Almost a couple hours after leaving Cochrane, we were on the Hoodoos Trail just outside of Drumheller. When we first arrived in the area, we were stunned by our surroundings. We had never seen another landscape like the one that presented itself to us at the foot of the Hoodoos Trail.
The setting around us felt cold and eerie, yet somehow beautiful. Kate remarked how it looked like a scene out of Star Wars. To me, it felt like we were on a different planet. It also felt like at any moment a dinosaur might poke out from around of one the distinct crevasses.
A quick walk up some steps and you’re right in front of the magical looking Hoodoos. The Hoodoos are a grouping of naturally made figures that have been carved by the weather of their surroundings for millions of years. It is said that the Hoodoos protect the land around them by hurling rocks at intruders who threaten the land. Thankfully, the area around the Hoodoos are protected by fencing rather than having the Hoodoos to defend for themselves. There were even signs in the area that if you’re caught on the Hoodoos or destroying them in any way that you could be fined up to $50,000. It’s great to see such measures are put in place to protect the special site.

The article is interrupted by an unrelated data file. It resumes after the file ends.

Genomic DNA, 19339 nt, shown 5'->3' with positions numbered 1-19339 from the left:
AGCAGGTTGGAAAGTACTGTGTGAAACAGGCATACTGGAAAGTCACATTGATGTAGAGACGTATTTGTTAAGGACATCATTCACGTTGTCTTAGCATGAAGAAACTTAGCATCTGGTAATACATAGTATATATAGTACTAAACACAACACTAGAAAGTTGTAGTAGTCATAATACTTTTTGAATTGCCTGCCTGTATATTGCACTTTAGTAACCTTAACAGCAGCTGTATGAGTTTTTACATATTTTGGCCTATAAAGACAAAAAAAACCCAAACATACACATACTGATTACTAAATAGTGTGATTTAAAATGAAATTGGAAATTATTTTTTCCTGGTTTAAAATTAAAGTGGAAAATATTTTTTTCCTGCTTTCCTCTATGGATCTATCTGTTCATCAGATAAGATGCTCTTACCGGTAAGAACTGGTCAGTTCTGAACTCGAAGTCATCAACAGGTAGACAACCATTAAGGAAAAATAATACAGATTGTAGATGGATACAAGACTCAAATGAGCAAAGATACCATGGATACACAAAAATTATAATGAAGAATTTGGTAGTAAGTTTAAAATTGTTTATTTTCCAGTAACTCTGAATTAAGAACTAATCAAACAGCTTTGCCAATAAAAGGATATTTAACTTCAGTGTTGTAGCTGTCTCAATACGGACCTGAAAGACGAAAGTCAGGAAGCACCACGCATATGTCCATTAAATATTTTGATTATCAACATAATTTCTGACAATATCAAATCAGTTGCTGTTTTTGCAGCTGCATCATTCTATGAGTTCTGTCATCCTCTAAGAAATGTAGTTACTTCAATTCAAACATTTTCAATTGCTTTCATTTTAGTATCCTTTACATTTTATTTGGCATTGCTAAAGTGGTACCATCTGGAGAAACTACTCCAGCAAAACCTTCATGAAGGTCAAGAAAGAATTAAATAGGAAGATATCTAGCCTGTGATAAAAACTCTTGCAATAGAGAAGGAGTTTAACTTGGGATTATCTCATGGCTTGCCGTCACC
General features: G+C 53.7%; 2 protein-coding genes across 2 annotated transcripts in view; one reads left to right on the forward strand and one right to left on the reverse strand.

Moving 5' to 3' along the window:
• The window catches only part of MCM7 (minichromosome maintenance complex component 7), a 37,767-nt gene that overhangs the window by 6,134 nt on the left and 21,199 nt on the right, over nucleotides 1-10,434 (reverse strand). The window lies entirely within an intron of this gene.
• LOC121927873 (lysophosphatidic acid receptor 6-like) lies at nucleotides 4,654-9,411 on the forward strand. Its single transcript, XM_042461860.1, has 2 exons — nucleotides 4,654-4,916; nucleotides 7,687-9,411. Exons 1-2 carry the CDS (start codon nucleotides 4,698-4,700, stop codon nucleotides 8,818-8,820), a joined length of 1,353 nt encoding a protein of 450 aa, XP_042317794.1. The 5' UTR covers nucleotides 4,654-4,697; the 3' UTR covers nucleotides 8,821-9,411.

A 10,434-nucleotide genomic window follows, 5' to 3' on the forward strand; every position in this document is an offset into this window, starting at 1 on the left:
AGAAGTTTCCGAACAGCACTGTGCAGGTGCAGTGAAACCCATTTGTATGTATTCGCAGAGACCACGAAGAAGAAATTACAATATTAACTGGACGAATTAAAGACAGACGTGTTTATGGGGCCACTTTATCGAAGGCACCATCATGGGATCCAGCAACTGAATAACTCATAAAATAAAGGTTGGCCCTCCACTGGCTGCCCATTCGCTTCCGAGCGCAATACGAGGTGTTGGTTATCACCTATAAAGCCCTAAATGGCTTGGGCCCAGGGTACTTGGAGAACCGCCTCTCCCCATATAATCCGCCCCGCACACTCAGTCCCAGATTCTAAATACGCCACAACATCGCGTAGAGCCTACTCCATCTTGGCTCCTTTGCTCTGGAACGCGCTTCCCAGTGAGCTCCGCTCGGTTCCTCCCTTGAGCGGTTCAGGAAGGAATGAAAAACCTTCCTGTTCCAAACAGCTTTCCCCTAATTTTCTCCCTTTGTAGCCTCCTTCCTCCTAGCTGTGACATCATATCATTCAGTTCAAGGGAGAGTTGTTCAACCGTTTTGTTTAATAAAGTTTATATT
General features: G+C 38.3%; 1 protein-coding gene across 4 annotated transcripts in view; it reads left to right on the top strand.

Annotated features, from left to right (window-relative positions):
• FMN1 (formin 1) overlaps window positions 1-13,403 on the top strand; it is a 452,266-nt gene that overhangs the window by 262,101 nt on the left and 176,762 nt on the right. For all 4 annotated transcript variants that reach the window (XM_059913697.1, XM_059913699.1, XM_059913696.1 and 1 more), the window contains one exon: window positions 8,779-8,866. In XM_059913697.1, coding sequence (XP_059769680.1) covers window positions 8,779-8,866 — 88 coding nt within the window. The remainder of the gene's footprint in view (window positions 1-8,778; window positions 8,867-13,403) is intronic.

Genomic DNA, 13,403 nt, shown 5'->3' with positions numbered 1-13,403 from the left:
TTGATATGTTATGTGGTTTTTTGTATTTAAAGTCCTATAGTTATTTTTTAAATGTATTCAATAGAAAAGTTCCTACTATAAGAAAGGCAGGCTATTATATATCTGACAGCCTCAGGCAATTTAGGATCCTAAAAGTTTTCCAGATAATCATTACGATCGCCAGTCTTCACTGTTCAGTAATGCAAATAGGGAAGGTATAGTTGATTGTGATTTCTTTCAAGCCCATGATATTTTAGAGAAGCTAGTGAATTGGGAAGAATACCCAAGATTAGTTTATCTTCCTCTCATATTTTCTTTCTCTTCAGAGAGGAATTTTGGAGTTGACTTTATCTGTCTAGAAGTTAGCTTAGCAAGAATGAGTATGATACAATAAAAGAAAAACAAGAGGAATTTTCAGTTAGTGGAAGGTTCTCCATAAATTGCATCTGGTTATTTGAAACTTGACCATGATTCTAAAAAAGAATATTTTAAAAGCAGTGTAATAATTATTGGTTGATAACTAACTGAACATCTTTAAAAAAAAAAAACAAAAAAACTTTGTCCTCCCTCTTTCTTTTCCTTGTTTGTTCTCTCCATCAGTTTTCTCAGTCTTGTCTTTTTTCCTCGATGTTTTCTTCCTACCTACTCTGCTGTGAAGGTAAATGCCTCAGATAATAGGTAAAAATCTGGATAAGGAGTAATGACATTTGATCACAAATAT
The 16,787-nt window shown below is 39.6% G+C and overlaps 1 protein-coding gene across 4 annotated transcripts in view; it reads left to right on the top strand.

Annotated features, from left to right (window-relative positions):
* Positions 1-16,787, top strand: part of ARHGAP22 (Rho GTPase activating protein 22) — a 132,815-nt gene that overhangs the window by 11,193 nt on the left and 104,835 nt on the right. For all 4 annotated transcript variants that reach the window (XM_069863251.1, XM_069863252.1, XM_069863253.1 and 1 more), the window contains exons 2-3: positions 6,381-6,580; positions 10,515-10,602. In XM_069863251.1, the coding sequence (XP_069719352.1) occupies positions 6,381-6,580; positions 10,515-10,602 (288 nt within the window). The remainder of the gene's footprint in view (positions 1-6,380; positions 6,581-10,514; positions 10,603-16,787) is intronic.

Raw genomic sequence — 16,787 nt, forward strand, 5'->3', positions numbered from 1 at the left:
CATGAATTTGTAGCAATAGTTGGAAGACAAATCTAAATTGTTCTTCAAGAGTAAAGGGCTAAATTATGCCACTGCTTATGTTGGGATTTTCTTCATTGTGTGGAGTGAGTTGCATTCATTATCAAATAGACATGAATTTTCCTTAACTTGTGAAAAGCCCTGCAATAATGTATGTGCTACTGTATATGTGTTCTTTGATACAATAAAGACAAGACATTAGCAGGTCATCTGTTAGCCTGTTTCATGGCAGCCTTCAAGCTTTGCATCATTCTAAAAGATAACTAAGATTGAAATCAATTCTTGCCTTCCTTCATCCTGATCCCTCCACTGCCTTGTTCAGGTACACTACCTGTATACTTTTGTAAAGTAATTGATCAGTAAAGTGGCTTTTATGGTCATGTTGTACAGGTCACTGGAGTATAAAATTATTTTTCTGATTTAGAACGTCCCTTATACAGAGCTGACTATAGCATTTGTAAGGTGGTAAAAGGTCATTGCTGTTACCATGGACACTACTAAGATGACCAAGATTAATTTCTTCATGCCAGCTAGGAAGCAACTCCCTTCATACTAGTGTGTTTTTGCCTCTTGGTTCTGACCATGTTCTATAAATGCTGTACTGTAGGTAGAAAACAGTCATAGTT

When we were done examining the Hoodoos up close, we continued walking the trail with Bella who was quite happy with the walk. Even though she was happy with the walk, she’s still terrible when it comes to having her picture taken.
Star Mine Suspension Bridge
On our way to Drumheller, we noticed a sign for a suspension bridge ahead. Since we were feeling adventurous, off we went towards the bridge.